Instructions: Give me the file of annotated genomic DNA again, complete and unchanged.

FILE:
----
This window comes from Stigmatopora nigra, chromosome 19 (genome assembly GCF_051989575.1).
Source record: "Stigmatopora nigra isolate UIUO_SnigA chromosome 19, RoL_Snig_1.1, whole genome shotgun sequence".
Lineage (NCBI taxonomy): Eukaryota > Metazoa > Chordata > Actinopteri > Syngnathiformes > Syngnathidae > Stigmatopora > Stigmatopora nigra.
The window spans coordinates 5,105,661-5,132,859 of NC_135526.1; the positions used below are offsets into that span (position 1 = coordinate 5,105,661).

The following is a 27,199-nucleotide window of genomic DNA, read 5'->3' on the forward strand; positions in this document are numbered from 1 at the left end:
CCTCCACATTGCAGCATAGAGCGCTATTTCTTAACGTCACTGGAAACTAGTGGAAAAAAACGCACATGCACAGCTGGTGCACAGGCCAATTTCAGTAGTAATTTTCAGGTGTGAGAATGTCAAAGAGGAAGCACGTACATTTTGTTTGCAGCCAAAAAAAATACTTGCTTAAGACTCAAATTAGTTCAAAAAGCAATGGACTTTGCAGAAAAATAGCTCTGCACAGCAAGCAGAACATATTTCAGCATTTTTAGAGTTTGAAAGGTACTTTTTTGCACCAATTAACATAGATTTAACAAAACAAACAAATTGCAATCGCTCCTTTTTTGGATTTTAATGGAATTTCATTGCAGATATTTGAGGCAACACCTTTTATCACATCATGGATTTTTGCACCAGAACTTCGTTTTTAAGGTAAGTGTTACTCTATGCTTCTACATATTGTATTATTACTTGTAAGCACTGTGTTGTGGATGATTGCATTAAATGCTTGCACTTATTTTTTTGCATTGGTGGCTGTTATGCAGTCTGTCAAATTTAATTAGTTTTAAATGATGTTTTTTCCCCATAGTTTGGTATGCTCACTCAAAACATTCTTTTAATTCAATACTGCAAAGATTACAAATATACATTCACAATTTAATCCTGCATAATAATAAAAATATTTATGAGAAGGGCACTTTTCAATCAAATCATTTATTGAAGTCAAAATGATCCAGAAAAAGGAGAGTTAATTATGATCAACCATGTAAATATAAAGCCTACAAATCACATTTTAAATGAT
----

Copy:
This window comes from Stigmatopora nigra, chromosome 19 (genome assembly GCF_051989575.1).
Source record: "Stigmatopora nigra isolate UIUO_SnigA chromosome 19, RoL_Snig_1.1, whole genome shotgun sequence".
Lineage (NCBI taxonomy): Eukaryota > Metazoa > Chordata > Actinopteri > Syngnathiformes > Syngnathidae > Stigmatopora > Stigmatopora nigra.
The window spans coordinates 5,105,661-5,132,859 of NC_135526.1; the positions used below are offsets into that span (position 1 = coordinate 5,105,661).

The following is a 27,199-nucleotide window of genomic DNA, read 5'->3' on the forward strand; positions in this document are numbered from 1 at the left end:
CCTCCACATTGCAGCATAGAGCGCTATTTCTTAACGTCACTGGAAACTAGTGGAAAAAAACGCACATGCACAGCTGGTGCACAGGCCAATTTCAGTAGTAATTTTCAGGTGTGAGAATGTCAAAGAGGAAGCACGTACATTTTGTTTGCAGCCAAAAAAAATACTTGCTTAAGACTCAAATTAGTTCAAAAAGCAATGGACTTTGCAGAAAAATAGCTCTGCACAGCAAGCAGAACATATTTCAGCATTTTTAGAGTTTGAAAGGTACTTTTTTGCACCAATTAACATAGATTTAACAAAACAAACAAATTGCAATCGCTCCTTTTTTGGATTTTAATGGAATTTCATTGCAGATATTTGAGGCAACACCTTTTATCACATCATGGATTTTTGCACCAGAACTTCGTTTTTAAGGTAAGTGTTACTCTATGCTTCTACATATTGTATTATTACTTGTAAGCACTGTGTTGTGGATGATTGCATTAAATGCTTGCACTTATTTTTTTGCATTGGTGGCTGTTATGCAGTCTGTCAAATTTAATTAGTTTTAAATGATGTTTTTTCCCCATAGTTTGGTATGCTCACTCAAAACATTCTTTTAATTCAATACTGCAAAGATTACAAATATACATTCACAATTTAATCCTGCATAATAATAAAAATATTTATGAGAAGGGCACTTTTCAATCAAATCATTTATTGAAGTCAAAATGATCCAGAAAAAGGAGAGTTAATTATGATCAACCATGTAAATATAAAGCCTACAAATCACATTTTAAATGAT